4 Substances That Impact Appetite
Among the many side effects of substance use is the impact it has on a person’s appetite. Whether they use drugs or alcohol, prolonged substance use can prevent a person from feeling hungry and lead to malnutrition and unhealthy weight loss. On the other hand, a person under the influence of a particular substance might also overeat, which is a risk factor associated with choosing unhealthy foods that can lead to weight gain, obesity or other chronic diseases.
It’s important to understand how substance use impacts the body, including appetite. In this blog post, we examine the effects of four substances: stimulants, opioids, alcohol and marijuana.
1. The Impact Stimulants Have on Eating
Central Nervous System (CNS) stimulants, such as cocaine or methamphetamines, are known to decrease a person’s appetite. But why does this happen? Stimulant use suppresses the amount of ghrelin – a hormone responsible for telling the brain when it’s time to eat and when you’re full – that is produced in the body.
Ghrelin, aka the “Hunger Hormone”
Ghrelin is a hormone made in the stomach, and also in small quantities in the brain. Under normal circumstances, your body produces higher levels of ghrelin when you haven’t had food for a while. The ghrelin sends signals to your brain that your stomach is empty, you’re hungry and you should eat something.
Stimulants can suppress the secretion of ghrelin, causing someone to feel less hungry than they really are. It’s common for someone using stimulants to skip meals, or even go days without eating when they’re on a “bender.” As a result, repeated stimulant use could cause unhealthy weight loss and nutrient deficiency.
There are instances, however, when a person who uses stimulant drugs might gain weight. When the effects of stimulants wear off, their body starts producing ghrelin again, and their appetite returns. This could cause them to overeat when they’re not using, which is a sign of physical dependence for people abusing prescription stimulants like Adderall or Ritalin, popular ADHD medications.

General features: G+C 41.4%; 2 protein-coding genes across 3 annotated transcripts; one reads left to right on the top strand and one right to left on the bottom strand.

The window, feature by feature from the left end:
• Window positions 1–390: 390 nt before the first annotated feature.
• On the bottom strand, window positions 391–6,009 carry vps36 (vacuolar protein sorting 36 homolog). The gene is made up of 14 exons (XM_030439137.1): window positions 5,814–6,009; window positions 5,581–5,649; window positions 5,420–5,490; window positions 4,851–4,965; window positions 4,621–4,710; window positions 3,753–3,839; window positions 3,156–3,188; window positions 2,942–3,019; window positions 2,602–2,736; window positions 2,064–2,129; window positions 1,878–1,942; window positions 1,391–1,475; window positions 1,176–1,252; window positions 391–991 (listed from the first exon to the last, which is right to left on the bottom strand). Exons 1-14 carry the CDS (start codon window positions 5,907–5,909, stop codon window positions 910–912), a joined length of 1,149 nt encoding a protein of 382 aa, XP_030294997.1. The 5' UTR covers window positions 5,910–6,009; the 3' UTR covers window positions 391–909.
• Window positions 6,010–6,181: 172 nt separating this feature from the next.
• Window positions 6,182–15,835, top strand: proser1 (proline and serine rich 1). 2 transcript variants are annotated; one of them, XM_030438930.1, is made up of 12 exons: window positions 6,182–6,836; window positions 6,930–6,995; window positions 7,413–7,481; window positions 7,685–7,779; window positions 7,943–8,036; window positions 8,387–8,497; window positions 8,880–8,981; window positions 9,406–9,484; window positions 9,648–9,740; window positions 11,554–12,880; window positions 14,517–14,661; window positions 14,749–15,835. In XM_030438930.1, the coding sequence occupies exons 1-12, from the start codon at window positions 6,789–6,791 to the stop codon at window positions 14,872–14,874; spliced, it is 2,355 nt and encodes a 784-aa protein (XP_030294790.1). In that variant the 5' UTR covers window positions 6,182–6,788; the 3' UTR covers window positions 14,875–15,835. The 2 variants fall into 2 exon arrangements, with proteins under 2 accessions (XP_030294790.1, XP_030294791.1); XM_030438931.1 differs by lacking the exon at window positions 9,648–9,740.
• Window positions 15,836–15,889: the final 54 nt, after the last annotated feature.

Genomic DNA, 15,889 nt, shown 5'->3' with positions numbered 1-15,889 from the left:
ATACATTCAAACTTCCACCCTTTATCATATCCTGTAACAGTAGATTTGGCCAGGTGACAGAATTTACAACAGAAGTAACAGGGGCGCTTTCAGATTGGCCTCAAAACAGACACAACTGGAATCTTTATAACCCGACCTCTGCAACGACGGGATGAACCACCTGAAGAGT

2. Opioids vs Appetite
While opioids don’t directly suppress appetite the same way stimulants do, many people experience a decreased appetite due to gastrointestinal (GI) issues often caused by the side effects of opioid use.
How GI Symptoms Decrease Appetite
Common GI symptoms include:
Obviously, when someone is nauseous and/or vomiting, they usually don’t want to eat anything. Constipation, a common side effect experienced by nearly 80% of opioid users, also plays a factor in decreased appetite. It occurs as opioids delay the emptying of the stomach and muscle movement as food travels along the GI tract (a process known as peristalsis). Fluid is unable to be absorbed into the intestines during this phase of digestion, which leads to the hardening of stool and difficulty going to the bathroom. Therefore, when someone is feeling “backed up,” full or constipated, their appetite tends to diminish.
3. Alcohol use and Eating
When a person initially starts drinking alcohol, they might actually feel hungrier than when they’re sober. Research estimates that this happens due to the stimulation of nerve cells in the brain’s hypothalamus, the part of the brain that helps control appetite. Additionally, calories from alcohol don’t provide quality nutrients the same way that macronutrients (carbohydrates, fat, protein, etc.) do.